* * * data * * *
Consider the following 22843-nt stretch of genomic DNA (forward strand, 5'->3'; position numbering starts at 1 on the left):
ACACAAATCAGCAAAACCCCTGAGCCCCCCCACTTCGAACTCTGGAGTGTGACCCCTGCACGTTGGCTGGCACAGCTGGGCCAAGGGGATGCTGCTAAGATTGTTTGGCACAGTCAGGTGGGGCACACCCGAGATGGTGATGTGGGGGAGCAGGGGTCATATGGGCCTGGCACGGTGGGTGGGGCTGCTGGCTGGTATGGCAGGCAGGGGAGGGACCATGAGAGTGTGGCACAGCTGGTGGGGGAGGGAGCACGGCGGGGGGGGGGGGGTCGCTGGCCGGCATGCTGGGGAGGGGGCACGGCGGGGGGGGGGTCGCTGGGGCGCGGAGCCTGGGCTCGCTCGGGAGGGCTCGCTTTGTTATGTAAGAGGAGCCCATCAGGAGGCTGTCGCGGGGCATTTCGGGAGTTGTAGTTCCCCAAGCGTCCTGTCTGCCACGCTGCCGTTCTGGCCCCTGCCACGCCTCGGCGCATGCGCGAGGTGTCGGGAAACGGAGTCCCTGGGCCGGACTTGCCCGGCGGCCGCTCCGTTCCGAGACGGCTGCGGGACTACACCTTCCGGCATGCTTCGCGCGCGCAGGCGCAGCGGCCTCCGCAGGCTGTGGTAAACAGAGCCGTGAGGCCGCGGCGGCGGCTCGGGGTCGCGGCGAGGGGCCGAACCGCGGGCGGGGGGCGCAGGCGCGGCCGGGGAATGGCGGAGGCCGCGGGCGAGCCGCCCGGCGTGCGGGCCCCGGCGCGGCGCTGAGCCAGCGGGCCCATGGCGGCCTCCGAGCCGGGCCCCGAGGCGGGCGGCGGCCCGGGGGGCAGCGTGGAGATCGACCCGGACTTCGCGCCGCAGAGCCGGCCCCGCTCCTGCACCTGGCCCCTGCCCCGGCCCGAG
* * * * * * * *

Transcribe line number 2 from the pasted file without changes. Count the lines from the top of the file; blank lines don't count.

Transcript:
ACACAAATCAGCAAAACCCCTGAGCCCCCCCACTTCGAACTCTGGAGTGTGACCCCTGCACGTTGGCTGGCACAGCTGGGCCAAGGGGATGCTGCTAAGATTGTTTGGCACAGTCAGGTGGGGCACACCCGAGATGGTGATGTGGGGGAGCAGGGGTCATATGGGCCTGGCACGGTGGGTGGGGCTGCTGGCTGGTATGGCAGGCAGGGGAGGGACCATGAGAGTGTGGCACAGCTGGTGGGGGAGGGAGCACGGCGGGGGGGGGGGGGTCGCTGGCCGGCATGCTGGGGAGGGGGCACGGCGGGGGGGGGGTCGCTGGGGCGCGGAGCCTGGGCTCGCTCGGGAGGGCTCGCTTTGTTATGTAAGAGGAGCCCATCAGGAGGCTGTCGCGGGGCATTTCGGGAGTTGTAGTTCCCCAAGCGTCCTGTCTGCCACGCTGCCGTTCTGGCCCCTGCCACGCCTCGGCGCATGCGCGAGGTGTCGGGAAACGGAGTCCCTGGGCCGGACTTGCCCGGCGGCCGCTCCGTTCCGAGACGGCTGCGGGACTACACCTTCCGGCATGCTTCGCGCGCGCAGGCGCAGCGGCCTCCGCAGGCTGTGGTAAACAGAGCCGTGAGGCCGCGGCGGCGGCTCGGGGTCGCGGCGAGGGGCCGAACCGCGGGCGGGGGGCGCAGGCGCGGCCGGGGAATGGCGGAGGCCGCGGGCGAGCCGCCCGGCGTGCGGGCCCCGGCGCGGCGCTGAGCCAGCGGGCCCATGGCGGCCTCCGAGCCGGGCCCCGAGGCGGGCGGCGGCCCGGGGGGCAGCGTGGAGATCGACCCGGACTTCGCGCCGCAGAGCCGGCCCCGCTCCTGCACCTGGCCCCTGCCCCGGCCCGAG